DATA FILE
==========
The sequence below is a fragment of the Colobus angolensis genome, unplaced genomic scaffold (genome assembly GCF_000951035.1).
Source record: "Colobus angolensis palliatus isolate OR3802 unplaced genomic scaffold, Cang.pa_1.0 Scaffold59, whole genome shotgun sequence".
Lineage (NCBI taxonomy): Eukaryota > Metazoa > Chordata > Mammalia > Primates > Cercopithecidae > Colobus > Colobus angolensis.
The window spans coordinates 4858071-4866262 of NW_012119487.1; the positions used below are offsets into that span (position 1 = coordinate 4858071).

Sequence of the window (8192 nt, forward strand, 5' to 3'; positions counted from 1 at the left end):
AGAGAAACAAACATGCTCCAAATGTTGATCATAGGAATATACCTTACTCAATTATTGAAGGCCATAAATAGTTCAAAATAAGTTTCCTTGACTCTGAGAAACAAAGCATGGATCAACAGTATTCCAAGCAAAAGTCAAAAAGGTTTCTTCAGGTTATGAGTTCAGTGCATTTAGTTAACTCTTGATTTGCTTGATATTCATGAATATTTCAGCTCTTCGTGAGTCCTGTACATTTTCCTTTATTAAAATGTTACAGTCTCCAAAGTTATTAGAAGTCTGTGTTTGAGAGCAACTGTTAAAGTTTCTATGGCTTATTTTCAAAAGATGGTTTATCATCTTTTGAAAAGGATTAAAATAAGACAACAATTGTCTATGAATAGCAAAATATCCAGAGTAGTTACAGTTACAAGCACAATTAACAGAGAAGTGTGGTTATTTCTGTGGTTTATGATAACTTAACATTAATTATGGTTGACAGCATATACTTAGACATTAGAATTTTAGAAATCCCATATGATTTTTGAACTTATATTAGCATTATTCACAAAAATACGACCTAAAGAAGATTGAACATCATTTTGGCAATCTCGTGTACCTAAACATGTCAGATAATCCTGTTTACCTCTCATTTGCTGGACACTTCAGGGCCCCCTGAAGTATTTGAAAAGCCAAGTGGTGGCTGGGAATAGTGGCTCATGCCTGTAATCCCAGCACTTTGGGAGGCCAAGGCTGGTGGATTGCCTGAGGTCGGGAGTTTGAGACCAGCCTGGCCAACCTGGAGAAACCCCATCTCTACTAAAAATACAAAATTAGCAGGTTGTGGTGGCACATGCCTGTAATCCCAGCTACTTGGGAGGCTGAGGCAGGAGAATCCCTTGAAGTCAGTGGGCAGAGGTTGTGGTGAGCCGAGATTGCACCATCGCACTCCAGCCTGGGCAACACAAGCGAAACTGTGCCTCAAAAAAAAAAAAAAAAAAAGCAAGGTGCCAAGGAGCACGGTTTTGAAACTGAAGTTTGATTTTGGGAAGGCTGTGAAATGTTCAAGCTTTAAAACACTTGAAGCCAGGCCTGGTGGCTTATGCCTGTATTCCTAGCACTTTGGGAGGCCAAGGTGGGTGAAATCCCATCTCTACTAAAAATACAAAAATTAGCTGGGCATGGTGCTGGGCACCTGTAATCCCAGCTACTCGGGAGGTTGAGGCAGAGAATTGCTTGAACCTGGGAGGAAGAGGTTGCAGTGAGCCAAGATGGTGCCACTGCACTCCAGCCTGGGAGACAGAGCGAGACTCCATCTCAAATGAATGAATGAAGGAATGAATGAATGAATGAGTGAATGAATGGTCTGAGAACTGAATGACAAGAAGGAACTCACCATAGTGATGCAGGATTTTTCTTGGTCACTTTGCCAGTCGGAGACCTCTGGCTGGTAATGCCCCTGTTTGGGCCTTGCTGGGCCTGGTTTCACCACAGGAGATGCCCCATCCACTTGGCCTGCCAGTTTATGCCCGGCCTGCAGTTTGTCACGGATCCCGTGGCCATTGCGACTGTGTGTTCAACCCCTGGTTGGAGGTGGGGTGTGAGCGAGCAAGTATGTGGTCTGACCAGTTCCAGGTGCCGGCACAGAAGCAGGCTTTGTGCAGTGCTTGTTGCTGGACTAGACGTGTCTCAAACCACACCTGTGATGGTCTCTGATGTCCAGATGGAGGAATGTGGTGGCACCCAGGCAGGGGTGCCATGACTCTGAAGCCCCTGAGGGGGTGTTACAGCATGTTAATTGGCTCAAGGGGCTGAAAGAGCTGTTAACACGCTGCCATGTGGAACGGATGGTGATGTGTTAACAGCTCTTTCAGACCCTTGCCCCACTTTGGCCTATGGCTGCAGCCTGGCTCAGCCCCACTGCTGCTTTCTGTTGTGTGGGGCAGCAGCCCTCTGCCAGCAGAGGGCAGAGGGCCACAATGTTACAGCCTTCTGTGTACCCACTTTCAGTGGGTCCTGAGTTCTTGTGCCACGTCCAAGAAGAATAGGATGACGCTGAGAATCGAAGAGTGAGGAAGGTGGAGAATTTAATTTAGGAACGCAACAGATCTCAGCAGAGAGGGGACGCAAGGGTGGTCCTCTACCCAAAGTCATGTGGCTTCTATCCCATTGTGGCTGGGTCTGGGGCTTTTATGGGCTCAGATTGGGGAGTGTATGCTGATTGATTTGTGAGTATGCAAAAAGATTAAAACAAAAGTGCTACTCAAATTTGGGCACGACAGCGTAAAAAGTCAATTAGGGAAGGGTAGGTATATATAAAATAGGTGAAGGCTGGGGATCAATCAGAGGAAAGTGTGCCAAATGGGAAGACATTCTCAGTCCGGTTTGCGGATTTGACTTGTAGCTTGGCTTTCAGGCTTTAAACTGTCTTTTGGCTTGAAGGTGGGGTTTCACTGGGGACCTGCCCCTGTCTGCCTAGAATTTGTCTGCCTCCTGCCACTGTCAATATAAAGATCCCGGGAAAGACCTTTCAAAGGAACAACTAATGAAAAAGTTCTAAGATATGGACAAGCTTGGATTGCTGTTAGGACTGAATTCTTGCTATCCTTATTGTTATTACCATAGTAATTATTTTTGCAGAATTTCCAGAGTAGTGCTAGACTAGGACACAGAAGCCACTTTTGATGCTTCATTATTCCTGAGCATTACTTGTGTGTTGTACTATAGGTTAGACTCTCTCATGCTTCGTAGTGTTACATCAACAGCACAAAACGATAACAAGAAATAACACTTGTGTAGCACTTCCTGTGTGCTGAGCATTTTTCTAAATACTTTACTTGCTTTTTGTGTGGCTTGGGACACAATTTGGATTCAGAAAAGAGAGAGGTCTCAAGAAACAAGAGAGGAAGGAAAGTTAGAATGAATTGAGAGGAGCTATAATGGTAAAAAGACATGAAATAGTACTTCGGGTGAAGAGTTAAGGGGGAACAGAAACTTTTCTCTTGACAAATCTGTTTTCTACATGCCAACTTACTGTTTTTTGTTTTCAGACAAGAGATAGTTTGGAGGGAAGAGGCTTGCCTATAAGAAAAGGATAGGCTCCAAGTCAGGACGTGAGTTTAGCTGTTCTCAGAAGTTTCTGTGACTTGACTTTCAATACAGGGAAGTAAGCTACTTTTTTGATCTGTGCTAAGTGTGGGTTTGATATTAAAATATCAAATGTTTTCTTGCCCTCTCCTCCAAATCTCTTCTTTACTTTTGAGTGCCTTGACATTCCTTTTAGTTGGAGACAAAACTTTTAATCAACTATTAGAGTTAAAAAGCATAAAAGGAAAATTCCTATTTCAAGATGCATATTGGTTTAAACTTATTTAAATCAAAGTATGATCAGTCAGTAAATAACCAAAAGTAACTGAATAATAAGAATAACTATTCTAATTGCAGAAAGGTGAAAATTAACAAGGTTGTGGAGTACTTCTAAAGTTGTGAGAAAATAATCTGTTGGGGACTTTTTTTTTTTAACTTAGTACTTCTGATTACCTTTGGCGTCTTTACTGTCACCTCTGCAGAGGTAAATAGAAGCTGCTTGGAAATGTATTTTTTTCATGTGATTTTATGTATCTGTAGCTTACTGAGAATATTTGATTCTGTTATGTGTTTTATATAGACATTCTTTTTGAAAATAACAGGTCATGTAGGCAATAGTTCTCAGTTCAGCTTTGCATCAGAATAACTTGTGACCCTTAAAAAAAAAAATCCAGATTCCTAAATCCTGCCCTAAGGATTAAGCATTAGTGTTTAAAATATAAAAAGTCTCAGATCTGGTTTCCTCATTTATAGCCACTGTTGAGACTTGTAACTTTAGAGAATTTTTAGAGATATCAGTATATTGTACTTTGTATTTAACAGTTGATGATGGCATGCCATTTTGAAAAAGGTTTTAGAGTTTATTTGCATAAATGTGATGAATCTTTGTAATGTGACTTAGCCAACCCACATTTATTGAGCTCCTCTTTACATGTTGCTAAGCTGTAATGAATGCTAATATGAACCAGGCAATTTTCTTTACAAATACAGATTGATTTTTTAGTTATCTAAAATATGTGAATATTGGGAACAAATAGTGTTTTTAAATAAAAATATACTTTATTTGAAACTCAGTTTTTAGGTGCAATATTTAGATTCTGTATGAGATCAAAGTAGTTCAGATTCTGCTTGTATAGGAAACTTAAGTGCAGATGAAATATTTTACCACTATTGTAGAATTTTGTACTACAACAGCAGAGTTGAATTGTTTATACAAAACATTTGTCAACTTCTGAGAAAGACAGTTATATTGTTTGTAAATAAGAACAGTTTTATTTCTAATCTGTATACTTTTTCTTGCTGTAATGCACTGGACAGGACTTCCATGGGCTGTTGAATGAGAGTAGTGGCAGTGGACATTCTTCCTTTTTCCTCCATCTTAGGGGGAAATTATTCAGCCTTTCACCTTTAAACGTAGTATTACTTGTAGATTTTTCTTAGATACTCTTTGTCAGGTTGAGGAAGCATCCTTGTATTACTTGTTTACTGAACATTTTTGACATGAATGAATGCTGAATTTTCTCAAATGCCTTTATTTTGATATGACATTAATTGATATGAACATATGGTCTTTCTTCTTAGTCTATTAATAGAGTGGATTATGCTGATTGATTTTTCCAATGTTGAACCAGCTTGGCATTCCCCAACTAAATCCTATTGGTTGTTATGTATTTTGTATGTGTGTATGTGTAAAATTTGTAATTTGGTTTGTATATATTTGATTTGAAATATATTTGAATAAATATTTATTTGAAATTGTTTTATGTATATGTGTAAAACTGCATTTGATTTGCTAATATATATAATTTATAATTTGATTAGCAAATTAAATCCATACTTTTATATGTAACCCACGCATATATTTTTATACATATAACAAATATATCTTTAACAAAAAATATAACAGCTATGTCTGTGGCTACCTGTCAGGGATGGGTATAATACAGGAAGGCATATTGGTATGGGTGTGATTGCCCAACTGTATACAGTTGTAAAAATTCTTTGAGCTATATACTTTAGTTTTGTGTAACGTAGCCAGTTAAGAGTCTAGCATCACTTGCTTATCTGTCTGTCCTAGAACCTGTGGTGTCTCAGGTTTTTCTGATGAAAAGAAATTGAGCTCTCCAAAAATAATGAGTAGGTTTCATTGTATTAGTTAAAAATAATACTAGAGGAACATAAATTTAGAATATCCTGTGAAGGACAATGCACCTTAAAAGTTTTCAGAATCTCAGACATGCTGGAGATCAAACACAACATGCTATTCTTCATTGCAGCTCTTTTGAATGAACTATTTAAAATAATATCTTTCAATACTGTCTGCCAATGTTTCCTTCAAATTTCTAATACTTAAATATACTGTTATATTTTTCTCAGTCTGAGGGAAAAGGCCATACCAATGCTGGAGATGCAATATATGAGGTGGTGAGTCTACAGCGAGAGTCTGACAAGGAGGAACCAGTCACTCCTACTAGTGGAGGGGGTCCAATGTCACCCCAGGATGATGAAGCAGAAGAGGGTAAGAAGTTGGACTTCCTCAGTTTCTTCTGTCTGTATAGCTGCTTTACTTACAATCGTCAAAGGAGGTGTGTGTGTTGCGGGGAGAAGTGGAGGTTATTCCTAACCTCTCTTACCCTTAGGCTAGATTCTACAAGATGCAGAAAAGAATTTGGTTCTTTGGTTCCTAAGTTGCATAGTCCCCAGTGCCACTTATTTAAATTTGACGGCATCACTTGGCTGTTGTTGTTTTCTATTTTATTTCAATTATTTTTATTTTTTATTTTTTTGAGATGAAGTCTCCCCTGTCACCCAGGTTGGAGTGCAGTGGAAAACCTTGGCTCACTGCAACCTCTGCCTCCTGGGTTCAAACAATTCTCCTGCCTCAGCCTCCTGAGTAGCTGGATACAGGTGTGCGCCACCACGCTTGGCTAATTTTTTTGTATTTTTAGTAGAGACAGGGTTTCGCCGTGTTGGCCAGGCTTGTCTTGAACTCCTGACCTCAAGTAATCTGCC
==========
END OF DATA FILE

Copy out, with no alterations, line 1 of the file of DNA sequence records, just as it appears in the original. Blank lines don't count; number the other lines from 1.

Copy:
The sequence below is a fragment of the Colobus angolensis genome, unplaced genomic scaffold (genome assembly GCF_000951035.1).